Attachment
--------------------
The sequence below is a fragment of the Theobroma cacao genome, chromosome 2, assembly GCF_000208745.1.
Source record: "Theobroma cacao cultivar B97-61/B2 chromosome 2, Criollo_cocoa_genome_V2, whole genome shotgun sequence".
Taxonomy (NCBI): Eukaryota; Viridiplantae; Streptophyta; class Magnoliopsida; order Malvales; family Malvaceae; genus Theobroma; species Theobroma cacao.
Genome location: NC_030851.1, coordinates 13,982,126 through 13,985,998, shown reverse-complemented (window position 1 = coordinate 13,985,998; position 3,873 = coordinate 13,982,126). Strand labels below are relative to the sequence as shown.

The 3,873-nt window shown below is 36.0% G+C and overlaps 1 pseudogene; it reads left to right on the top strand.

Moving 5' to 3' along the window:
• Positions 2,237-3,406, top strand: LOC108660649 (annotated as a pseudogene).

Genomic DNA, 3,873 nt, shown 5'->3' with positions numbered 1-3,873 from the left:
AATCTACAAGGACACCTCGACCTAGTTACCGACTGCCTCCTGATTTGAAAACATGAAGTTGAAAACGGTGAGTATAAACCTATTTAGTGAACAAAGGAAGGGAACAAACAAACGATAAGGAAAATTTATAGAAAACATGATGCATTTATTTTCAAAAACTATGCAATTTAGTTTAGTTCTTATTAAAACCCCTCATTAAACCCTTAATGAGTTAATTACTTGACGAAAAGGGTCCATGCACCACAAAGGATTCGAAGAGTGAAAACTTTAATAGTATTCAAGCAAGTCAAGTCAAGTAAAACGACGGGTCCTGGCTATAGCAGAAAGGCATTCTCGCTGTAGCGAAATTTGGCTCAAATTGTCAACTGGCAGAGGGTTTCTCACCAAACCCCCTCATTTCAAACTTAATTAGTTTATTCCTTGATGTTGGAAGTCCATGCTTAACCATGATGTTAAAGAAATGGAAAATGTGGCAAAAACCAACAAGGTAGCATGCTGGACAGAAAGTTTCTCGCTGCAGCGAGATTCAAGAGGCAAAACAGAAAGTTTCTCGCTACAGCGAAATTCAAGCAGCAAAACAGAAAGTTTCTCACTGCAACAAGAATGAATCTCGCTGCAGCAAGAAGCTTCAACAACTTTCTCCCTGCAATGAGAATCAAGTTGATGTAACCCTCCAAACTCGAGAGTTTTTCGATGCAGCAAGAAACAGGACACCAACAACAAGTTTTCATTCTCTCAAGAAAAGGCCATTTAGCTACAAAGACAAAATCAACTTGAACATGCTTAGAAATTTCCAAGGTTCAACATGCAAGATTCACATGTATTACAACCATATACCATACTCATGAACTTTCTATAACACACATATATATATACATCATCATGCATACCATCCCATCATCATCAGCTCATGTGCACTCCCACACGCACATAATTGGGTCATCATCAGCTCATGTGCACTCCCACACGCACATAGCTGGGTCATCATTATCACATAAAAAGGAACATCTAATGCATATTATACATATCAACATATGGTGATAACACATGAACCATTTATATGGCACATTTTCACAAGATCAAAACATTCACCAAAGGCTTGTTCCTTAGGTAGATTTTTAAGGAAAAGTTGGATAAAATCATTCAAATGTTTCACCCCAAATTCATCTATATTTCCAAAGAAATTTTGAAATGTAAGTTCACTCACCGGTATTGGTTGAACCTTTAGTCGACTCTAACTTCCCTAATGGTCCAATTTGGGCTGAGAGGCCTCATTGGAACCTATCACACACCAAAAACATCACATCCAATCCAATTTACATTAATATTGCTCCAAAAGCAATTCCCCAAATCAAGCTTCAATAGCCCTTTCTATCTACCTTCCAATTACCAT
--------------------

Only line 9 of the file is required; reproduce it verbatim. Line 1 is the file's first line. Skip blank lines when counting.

AATCTACAAGGACACCTCGACCTAGTTACCGACTGCCTCCTGATTTGAAAACATGAAGTTGAAAACGGTGAGTATAAACCTATTTAGTGAACAAAGGAAGGGAACAAACAAACGATAAGGAAAATTTATAGAAAACATGATGCATTTATTTTCAAAAACTATGCAATTTAGTTTAGTTCTTATTAAAACCCCTCATTAAACCCTTAATGAGTTAATTACTTGACGAAAAGGGTCCATGCACCACAAAGGATTCGAAGAGTGAAAACTTTAATAGTATTCAAGCAAGTCAAGTCAAGTAAAACGACGGGTCCTGGCTATAGCAGAAAGGCATTCTCGCTGTAGCGAAATTTGGCTCAAATTGTCAACTGGCAGAGGGTTTCTCACCAAACCCCCTCATTTCAAACTTAATTAGTTTATTCCTTGATGTTGGAAGTCCATGCTTAACCATGATGTTAAAGAAATGGAAAATGTGGCAAAAACCAACAAGGTAGCATGCTGGACAGAAAGTTTCTCGCTGCAGCGAGATTCAAGAGGCAAAACAGAAAGTTTCTCGCTACAGCGAAATTCAAGCAGCAAAACAGAAAGTTTCTCACTGCAACAAGAATGAATCTCGCTGCAGCAAGAAGCTTCAACAACTTTCTCCCTGCAATGAGAATCAAGTTGATGTAACCCTCCAAACTCGAGAGTTTTTCGATGCAGCAAGAAACAGGACACCAACAACAAGTTTTCATTCTCTCAAGAAAAGGCCATTTAGCTACAAAGACAAAATCAACTTGAACATGCTTAGAAATTTCCAAGGTTCAACATGCAAGATTCACATGTATTACAACCATATACCATACTCATGAACTTTCTATAACACACATATATATATACATCATCATGCATACCATCCCATCATCATCAGCTCATGTGCACTCCCACACGCACATAATTGGGTCATCATCAGCTCATGTGCACTCCCACACGCACATAGCTGGGTCATCATTATCACATAAAAAGGAACATCTAATGCATATTATACATATCAACATATGGTGATAACACATGAACCATTTATATGGCACATTTTCACAAGATCAAAACATTCACCAAAGGCTTGTTCCTTAGGTAGATTTTTAAGGAAAAGTTGGATAAAATCATTCAAATGTTTCACCCCAAATTCATCTATATTTCCAAAGAAATTTTGAAATGTAAGTTCACTCACCGGTATTGGTTGAACCTTTAGTCGACTCTAACTTCCCTAATGGTCCAATTTGGGCTGAGAGGCCTCATTGGAACCTATCACACACCAAAAACATCACATCCAATCCAATTTACATTAATATTGCTCCAAAAGCAATTCCCCAAATCAAGCTTCAATAGCCCTTTCTATCTACCTTCCAATTACCAT